Shamed by bullying, shaped by hope

Bullying is a real problem facing our youth today. Learn more about the ways bullying has changed over time and how you can take steps to stop it.

Throughout popular media, bullying has been illustrated as a rite of passage for youth in westernized cultures. It was (and in some cases, still is) a common scenario to see a bully picking on someone is usually smaller, bespectacled and shy. In the movies, this victim often possesses an unnatural amount of self-confidence and “grit” that helps them find a way to outdo the bully or show them up (usually after a montage of some sort). In the Hollywood ending, the victim gets the girl (who realizes the bully was a jerk in the first place) and everyone rides off into the sunset with a football/basketball/karate championship under their belt.

This kind of dramatization paints a very rosy picture of what it means to be bullied. It is easy to dismiss bullying as “normal” or just kids being kids with this narrative in mind. In fact, it makes it easy at times to become perplexed by all of the attention that bullying receives these days. Unfortunately, in real life the victims of bullying don’t often possess the fortitude to give their bullies their commupence. The nerdy kid trying out for the football team is not going to magically win the big game because of his understanding of science. It’s more likely he will endure even more bullying at the hands of the rest of the team.

Aside from the football scenario, the forum, format and landscape of bullying has changed as well. In many ways, the breadth of technology’s reach has rendered adults’ perspective on bullying irrelevant to today’s youth. Back in my day, a bully had a couple of options for how and when to victimize people. You had the six or seven hour school day, or possibly a bus ride home. Bullies could pass notes, shout insults, threaten physical violence or if you were particularly enterprising, you could create flyers to be passed around school. However, thanks to the rise of the internet and social media, it is now possible to spread rumors, embarrass or otherwise generally harass victims 24/7 365 days a year. And if bullies are really lucky, their efforts can go viral: now instead of embarrassing someone in front of a few peers or even the whole school, they can embarrass victims in front of two or three million YouTube viewers or Instagram followers.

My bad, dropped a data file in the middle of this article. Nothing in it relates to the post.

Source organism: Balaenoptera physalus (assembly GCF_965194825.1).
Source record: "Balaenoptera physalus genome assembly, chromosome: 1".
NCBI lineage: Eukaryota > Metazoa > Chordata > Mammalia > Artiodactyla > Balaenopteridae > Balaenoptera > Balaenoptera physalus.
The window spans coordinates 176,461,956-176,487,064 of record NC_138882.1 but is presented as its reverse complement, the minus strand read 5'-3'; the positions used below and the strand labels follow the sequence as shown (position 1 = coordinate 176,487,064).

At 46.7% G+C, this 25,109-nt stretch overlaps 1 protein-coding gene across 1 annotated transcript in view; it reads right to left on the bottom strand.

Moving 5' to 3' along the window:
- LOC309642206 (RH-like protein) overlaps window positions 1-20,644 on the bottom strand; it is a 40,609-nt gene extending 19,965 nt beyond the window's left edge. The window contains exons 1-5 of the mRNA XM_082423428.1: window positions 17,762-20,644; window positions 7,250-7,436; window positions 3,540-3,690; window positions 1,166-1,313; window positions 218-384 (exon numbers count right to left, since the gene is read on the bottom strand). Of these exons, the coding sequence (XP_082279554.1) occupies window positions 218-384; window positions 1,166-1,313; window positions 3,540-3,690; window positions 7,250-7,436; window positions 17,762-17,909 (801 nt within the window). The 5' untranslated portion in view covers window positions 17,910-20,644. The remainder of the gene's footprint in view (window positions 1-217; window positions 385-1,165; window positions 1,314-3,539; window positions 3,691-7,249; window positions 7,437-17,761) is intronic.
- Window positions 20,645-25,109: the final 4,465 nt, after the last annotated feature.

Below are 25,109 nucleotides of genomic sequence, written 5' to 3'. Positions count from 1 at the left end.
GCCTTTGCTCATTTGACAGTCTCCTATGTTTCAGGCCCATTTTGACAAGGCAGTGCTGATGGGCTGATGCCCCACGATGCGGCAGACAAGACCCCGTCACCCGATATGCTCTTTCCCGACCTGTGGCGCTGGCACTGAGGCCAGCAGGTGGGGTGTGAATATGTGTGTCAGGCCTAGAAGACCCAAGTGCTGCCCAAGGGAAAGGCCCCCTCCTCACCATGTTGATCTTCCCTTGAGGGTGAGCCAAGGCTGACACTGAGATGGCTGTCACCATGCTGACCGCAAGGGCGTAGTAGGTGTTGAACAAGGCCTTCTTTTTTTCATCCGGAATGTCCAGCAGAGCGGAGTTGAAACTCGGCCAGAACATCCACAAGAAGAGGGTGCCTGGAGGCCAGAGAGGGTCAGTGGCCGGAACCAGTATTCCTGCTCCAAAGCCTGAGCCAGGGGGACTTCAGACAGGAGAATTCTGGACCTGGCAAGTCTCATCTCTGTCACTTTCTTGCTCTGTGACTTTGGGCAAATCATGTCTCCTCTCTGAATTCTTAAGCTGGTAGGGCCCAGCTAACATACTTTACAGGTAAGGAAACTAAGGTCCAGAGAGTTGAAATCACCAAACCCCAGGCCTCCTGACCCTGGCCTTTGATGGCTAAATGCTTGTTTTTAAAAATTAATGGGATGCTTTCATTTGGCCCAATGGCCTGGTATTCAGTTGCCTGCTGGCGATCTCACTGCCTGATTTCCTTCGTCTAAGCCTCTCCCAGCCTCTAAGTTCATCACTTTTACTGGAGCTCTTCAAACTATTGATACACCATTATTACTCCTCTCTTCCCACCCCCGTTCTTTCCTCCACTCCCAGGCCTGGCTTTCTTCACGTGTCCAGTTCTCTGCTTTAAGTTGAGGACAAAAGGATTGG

When one begins to look at the actual state of affairs of modern bullying, and drops the narrative of the underdog, it becomes clear that this is a real problem facing our youth. In this context, it becomes easier to see how a child who falls into despair and feels like there is no hope can do something as drastic as taking a life (their own or someone else’s).

In an effort to stop or prevent bullying, there are a number of ad campaigns, research projects and curriculums that exist. Regardless of the format, they all boil down to three key steps that Michigan State University Extension encourages adults and youth alike to take to combat the effects of bullying.

  • Equip youth with the perspective and hope that allows them to endure.
    • It is important for youth to realize bullying doesn’t last forever and life is bigger than middle or high school. Hope and potential are incredible tools.
  • Stand up for and defend others who are bullied

    • Encourage youth to look out for each other. If bullies have no audience, or the audience reacts negatively, then the stimulation or pay off for the bully is removed.
  • In spite of their actions, treat bullies with love and respect based on their own inherent value

    • This once can be the most difficult, especially if the bully’s actions are especially heinous. However, bully in question may be dealing with some kind of issue themselves and the bullying is the outlet for their troubles. As adults who work with youth, it is important to get to know your youth well, so you can spot any inconsistencies in behavior that may signal the youth is dealing with an issue.

 Although everyone doesn’t share this perspective, all human beings have an intrinsic, priceless value simply because they are human beings. We all have potential and worth and we are all part of a bigger world than our current problems. If youth can come to understand and believe these things, then we may be on the road to a better future.